Representative Nat Patton

Born on a farm near Tadmor, Texas, on February 26, 1881, Nat Patton was the third child of Francis Marion and Elizabeth Patton, who had a total of eighteen children. His father, Francis, briefly moved the family to Brown County, Texas, in the mid-1880s, but in 1889 they returned to rural Houston County. There, young Nat attended local schools, including one at Cedar Point. His primary instructor was an Oxford graduate, Sir John Noble Herbert, who initially came to visit the United States, but ended up opening his own school in East Texas.

After studying with Herbert, Patton moved to Huntsville, Texas, and enrolled at Sam Houston Normal Institute. He then became an educator himself and taught on and off from 1899 to 1918 in Houston, Dickens, Fisher, and Trinity counties. Patton also continued to farm during this period, never giving up on his East Texas roots.

In 1907, Patton married Mattie Taylor and together they raised four children: Bessie Louise, Weldon Taylor, Nat Jr., and Bonnie Beatrice. The young family man was popular in his rural area and successfully ran for and served two terms, from 1913 to 1917, as a state representative in the Texas legislature. He also attended law school at the University of Texas during this period and was admitted to the Texas bar in 1918. That year, he began practicing law in Crockett County and also served as the Houston County Judge from 1918 until 1922. These efforts brought further recognition, and Patton won election to and served in the State senate from 1929 to 1934.

Following his time in the Texas legislature, Patton made a successful run in 1934 to serve as the representative of the Seventh Texas Congressional District in the U.S. Congress. Taking up residence in Washington D.C. in January 1935, he took the oath of office and began a 10-year period of service. As a congressman, Patton became known, in Lady Bird Johnson’s words, as “a professional East Texan.” He dressed in a white suit and bow tie, referred to everyone -- even Mary Pickford and Queen Elizabeth -- as “cousin,” and generally addressed the rural farming issues of the day. Historian Robert Caro referred to Patton as an “ultra-conservative,” but the congressman was not afraid to support Franklin D. Roosevelt when he agreed with president. In fact, President Roosevelt appreciated Patton’s flair and good-nature, referring to the congressman as everyone else did, by calling him “Cousin Nat.”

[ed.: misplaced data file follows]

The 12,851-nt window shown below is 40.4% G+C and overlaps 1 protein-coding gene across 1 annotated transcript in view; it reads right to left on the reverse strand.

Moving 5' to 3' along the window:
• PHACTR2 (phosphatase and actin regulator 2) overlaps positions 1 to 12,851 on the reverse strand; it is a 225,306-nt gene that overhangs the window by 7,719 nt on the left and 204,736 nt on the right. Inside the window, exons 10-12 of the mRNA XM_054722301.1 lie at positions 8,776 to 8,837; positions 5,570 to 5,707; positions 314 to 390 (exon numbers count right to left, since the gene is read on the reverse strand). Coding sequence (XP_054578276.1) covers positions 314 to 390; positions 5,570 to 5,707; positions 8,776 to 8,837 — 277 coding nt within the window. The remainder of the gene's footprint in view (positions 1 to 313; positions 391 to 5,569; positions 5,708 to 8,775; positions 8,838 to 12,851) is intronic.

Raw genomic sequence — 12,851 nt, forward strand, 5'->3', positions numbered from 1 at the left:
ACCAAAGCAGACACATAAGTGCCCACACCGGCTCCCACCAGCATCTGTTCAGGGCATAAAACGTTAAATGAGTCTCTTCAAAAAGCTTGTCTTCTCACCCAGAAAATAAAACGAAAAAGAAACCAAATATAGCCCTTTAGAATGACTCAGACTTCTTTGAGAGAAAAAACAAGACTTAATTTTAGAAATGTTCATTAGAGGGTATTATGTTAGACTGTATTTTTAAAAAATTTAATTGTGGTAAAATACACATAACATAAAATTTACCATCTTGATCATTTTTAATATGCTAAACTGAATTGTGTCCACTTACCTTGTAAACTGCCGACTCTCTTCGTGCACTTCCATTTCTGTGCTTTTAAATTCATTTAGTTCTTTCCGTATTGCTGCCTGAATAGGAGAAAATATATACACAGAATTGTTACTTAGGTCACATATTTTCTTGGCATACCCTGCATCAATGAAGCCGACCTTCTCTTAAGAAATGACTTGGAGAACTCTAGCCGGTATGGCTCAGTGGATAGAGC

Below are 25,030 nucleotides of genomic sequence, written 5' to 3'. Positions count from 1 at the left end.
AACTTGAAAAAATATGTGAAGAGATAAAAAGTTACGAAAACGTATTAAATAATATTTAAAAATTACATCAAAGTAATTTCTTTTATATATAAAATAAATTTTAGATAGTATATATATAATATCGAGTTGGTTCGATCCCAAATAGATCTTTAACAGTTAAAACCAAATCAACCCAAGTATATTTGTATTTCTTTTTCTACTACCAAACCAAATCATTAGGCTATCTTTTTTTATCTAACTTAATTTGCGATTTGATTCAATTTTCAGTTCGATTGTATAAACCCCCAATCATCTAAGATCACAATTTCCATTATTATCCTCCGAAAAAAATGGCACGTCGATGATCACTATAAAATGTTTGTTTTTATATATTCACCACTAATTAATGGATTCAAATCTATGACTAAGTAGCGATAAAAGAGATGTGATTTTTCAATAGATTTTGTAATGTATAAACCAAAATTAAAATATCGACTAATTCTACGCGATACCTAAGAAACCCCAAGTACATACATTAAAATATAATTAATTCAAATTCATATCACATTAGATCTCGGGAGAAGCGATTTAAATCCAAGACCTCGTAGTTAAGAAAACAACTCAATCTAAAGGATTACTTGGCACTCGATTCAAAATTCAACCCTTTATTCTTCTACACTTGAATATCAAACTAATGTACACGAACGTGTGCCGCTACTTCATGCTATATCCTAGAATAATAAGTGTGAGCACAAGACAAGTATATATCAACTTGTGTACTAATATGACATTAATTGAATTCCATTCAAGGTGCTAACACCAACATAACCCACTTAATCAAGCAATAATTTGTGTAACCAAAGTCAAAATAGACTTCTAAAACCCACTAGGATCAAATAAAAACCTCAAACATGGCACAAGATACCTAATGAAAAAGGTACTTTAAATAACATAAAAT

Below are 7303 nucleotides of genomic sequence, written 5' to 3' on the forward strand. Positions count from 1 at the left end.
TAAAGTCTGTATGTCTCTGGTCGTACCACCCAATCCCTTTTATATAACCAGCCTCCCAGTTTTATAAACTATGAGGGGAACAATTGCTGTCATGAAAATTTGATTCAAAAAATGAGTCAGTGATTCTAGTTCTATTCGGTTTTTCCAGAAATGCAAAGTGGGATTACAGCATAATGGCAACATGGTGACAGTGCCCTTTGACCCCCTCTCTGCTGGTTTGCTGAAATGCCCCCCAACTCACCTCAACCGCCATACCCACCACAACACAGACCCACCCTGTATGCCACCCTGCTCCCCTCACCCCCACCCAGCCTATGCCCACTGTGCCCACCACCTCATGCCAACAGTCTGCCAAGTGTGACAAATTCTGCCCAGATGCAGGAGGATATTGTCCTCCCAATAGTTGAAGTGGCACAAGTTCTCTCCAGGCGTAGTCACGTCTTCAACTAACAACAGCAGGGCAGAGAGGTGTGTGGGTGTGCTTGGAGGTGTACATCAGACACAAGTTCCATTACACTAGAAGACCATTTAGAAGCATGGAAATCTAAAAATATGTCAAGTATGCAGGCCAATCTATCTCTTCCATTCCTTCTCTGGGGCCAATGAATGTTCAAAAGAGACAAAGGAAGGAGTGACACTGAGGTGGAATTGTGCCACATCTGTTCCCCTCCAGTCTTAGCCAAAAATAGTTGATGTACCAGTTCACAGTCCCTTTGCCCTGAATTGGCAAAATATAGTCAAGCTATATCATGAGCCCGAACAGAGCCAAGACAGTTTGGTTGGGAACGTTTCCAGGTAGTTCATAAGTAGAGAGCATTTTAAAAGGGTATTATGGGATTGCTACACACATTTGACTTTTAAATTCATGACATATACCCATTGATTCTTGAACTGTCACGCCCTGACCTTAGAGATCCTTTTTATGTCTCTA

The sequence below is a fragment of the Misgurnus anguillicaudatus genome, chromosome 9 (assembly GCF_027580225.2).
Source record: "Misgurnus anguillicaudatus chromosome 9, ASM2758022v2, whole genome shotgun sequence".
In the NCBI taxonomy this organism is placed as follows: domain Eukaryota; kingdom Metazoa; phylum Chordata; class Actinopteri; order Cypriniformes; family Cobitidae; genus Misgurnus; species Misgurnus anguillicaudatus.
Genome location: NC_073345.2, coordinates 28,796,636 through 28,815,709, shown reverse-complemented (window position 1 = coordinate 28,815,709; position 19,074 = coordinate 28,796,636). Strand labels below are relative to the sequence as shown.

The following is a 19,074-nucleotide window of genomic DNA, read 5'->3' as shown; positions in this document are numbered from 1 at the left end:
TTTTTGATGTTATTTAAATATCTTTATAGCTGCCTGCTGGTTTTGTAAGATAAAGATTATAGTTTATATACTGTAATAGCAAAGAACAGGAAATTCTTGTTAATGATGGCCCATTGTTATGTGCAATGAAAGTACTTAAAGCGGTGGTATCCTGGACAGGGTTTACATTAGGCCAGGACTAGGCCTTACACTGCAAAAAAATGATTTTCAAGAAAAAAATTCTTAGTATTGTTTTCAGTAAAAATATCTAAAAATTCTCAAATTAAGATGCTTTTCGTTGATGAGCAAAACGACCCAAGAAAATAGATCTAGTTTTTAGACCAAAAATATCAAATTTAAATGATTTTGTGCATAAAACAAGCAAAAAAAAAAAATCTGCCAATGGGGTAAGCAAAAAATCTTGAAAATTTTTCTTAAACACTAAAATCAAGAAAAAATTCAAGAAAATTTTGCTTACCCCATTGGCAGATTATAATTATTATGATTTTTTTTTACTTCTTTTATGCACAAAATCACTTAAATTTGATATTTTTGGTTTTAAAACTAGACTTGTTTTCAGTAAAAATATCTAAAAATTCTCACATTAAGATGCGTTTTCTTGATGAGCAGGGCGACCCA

In 1944, with a mixed legislative record that included aid to farmers, anti-strike legislation, resistance to poll-tax reform, and support for Social Security, Patton faced challenger Tom Pickett in the Democratic primary. Pickett made much of the fact that three of Patton’s family members had received jobs in Washington via the congressman, and defeated “Cousin Nat” to secure his party’s nomination. That November, Pickett won the Seventh District seat, and Patton went to work for the Veteran’s Administration before returning to his law practice in Crockett, Texas, where he lived until 1957. Nat Patton was buried in Evergreen Memorial Park Cemetery in Crockett.